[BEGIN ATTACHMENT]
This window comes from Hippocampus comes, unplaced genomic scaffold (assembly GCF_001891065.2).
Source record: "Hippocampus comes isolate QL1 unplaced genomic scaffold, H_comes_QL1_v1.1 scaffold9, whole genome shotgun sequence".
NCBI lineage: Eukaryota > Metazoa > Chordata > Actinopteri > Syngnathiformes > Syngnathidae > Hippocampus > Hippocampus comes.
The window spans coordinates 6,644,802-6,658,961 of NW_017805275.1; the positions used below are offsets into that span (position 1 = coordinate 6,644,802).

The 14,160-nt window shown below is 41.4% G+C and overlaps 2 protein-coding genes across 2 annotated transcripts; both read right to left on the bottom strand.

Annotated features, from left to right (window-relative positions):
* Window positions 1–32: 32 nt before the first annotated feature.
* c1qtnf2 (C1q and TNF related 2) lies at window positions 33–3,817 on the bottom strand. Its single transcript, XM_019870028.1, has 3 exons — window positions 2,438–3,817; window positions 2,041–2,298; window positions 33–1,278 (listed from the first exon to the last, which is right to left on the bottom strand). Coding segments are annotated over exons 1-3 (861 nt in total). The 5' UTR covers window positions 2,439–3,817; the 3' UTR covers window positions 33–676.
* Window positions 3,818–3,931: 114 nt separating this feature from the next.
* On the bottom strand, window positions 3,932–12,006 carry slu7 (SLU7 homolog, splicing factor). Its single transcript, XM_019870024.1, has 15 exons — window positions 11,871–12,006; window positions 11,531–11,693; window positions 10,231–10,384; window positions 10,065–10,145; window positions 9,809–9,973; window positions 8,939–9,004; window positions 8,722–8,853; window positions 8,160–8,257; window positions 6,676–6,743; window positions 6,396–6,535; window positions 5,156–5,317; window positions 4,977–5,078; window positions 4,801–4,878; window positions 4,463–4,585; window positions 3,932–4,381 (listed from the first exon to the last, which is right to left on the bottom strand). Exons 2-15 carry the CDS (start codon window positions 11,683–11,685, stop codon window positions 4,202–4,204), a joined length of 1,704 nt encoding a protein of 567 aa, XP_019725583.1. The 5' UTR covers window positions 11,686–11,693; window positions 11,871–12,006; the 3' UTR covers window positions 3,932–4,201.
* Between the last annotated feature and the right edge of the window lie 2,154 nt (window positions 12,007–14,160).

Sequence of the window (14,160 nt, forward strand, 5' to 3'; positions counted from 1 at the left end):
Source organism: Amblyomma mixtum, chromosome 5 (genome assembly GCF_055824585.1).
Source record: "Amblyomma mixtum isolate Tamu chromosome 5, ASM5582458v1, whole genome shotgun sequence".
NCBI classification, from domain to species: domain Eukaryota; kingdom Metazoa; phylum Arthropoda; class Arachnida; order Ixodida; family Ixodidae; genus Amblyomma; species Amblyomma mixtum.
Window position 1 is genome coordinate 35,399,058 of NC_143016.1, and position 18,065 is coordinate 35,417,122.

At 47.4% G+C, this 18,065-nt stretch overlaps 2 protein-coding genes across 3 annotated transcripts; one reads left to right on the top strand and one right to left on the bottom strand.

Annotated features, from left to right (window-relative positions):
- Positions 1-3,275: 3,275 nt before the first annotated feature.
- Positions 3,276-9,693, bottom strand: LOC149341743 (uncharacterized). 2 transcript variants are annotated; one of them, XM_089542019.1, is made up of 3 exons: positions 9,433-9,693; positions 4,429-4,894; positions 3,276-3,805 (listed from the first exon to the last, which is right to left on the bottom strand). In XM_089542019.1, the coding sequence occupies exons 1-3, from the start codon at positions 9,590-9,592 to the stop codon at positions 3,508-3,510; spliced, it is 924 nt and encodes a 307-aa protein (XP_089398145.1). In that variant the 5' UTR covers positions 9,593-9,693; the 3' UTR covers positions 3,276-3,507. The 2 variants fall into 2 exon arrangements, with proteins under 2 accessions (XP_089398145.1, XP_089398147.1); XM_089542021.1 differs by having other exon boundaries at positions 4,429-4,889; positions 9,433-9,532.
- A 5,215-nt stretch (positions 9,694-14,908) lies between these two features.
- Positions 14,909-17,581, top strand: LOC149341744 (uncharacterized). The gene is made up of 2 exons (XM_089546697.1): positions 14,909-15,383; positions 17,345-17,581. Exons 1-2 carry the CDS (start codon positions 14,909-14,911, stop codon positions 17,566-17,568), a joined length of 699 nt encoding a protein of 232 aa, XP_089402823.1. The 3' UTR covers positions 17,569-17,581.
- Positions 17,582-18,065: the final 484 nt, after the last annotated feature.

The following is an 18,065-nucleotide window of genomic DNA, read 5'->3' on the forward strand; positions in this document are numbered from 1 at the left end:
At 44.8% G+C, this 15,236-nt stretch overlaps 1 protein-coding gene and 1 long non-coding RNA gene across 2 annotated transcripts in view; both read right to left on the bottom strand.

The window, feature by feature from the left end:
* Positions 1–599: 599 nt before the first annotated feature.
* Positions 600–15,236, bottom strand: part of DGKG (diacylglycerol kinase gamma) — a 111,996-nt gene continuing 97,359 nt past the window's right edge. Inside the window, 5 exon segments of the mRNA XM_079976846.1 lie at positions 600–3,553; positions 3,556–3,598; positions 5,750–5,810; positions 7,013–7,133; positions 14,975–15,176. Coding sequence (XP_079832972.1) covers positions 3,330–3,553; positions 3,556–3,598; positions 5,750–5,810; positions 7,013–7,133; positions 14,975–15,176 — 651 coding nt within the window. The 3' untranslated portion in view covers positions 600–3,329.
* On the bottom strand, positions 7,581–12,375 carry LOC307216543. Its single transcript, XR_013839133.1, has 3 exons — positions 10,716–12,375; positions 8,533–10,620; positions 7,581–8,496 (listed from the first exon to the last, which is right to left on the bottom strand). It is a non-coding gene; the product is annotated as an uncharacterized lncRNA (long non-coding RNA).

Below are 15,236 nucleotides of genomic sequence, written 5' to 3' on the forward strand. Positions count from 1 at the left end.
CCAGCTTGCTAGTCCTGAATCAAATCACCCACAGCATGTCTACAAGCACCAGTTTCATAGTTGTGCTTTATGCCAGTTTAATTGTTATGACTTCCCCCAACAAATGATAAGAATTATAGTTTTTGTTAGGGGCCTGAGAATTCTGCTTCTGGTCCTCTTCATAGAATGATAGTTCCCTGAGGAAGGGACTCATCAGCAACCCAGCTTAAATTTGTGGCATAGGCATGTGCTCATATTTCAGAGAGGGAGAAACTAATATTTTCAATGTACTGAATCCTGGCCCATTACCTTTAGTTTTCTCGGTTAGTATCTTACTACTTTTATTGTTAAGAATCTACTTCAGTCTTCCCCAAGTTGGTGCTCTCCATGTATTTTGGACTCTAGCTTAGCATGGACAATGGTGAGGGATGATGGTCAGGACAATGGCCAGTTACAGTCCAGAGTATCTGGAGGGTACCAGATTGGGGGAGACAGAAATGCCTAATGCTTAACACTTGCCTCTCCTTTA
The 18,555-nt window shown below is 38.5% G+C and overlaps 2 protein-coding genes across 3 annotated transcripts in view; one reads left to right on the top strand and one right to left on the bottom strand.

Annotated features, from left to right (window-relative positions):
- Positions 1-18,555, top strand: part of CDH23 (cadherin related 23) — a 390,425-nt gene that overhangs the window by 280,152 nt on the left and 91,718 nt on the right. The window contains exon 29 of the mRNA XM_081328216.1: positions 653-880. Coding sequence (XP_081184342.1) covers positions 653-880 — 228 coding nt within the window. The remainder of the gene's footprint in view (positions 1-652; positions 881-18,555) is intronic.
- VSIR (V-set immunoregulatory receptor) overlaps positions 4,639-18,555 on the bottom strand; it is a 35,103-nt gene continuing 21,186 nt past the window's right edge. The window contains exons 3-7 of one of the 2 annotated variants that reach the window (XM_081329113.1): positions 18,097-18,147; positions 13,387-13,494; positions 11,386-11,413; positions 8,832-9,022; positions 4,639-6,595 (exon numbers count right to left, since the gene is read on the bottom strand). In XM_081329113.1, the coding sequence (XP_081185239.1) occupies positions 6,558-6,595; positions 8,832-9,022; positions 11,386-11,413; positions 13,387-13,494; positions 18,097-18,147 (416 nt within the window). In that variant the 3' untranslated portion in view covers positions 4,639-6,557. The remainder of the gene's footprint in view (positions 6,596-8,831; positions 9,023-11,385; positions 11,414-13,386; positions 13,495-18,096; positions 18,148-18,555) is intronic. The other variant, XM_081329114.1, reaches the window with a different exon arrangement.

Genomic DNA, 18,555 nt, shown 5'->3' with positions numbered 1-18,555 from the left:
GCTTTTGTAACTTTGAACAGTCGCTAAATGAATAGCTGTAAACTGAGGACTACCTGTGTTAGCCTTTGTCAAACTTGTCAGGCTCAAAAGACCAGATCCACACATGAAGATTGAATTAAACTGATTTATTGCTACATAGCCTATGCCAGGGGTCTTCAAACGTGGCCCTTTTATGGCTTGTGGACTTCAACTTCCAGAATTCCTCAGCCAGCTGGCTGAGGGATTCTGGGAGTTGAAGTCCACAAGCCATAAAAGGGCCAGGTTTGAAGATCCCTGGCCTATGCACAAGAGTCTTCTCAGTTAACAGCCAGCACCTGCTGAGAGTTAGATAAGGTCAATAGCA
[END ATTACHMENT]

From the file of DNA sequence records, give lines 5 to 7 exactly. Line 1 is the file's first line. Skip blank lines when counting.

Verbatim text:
The 14,160-nt window shown below is 41.4% G+C and overlaps 2 protein-coding genes across 2 annotated transcripts; both read right to left on the bottom strand.

Annotated features, from left to right (window-relative positions):
* Window positions 1–32: 32 nt before the first annotated feature.